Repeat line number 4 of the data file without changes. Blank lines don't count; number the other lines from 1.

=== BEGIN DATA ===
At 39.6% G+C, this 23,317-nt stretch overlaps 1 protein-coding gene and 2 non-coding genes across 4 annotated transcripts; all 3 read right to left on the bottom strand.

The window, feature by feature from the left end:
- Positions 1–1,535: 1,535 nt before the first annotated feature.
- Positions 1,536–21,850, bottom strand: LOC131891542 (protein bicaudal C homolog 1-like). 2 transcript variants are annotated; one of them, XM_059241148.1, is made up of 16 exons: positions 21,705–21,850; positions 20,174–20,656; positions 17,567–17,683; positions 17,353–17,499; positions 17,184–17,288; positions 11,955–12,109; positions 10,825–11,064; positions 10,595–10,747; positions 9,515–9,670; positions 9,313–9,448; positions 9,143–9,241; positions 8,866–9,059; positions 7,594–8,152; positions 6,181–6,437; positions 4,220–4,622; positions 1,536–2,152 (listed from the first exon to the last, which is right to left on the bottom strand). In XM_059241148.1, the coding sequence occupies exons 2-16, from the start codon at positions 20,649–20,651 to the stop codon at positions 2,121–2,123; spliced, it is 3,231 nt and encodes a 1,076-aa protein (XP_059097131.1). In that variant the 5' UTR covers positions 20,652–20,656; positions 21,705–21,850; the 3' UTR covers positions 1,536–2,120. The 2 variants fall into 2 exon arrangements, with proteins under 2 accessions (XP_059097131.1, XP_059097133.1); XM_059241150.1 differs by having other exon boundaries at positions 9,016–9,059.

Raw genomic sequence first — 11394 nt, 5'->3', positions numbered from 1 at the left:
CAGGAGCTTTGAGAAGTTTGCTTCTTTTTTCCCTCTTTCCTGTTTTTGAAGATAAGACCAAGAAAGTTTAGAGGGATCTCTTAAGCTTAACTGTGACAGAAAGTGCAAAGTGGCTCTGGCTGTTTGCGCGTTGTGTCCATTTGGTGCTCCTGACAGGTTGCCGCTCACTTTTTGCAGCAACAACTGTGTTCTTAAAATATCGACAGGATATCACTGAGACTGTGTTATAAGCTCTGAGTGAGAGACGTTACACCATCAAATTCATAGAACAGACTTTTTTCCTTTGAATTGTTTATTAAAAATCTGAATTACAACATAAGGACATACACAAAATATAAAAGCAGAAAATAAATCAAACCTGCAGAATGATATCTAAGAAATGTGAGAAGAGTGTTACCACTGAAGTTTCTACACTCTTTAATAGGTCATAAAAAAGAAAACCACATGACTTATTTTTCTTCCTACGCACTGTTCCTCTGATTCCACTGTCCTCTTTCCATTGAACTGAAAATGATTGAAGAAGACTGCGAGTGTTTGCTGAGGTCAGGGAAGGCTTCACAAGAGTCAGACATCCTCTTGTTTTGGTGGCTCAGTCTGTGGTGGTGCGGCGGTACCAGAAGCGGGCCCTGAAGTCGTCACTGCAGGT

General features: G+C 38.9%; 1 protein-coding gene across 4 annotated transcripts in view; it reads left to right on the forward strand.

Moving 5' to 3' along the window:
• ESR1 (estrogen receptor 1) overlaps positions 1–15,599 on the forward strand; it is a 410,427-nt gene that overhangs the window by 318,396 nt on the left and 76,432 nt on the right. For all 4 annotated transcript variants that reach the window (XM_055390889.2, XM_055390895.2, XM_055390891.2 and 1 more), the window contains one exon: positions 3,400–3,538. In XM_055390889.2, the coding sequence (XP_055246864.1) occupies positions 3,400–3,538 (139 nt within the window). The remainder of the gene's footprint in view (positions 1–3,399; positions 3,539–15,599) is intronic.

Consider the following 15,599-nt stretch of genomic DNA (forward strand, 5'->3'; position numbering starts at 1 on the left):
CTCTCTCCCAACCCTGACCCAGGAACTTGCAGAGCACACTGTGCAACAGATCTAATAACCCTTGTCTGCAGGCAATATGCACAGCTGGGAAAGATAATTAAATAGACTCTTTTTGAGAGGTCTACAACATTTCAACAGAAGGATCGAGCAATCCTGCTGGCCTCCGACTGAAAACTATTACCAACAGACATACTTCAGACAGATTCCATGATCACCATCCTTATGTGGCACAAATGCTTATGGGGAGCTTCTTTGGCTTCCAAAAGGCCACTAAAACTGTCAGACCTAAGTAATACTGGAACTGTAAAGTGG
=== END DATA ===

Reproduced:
- Positions 1,536–21,850, bottom strand: LOC131891542 (protein bicaudal C homolog 1-like). 2 transcript variants are annotated; one of them, XM_059241148.1, is made up of 16 exons: positions 21,705–21,850; positions 20,174–20,656; positions 17,567–17,683; positions 17,353–17,499; positions 17,184–17,288; positions 11,955–12,109; positions 10,825–11,064; positions 10,595–10,747; positions 9,515–9,670; positions 9,313–9,448; positions 9,143–9,241; positions 8,866–9,059; positions 7,594–8,152; positions 6,181–6,437; positions 4,220–4,622; positions 1,536–2,152 (listed from the first exon to the last, which is right to left on the bottom strand). In XM_059241148.1, the coding sequence occupies exons 2-16, from the start codon at positions 20,649–20,651 to the stop codon at positions 2,121–2,123; spliced, it is 3,231 nt and encodes a 1,076-aa protein (XP_059097131.1). In that variant the 5' UTR covers positions 20,652–20,656; positions 21,705–21,850; the 3' UTR covers positions 1,536–2,120. The 2 variants fall into 2 exon arrangements, with proteins under 2 accessions (XP_059097131.1, XP_059097133.1); XM_059241150.1 differs by having other exon boundaries at positions 9,016–9,059.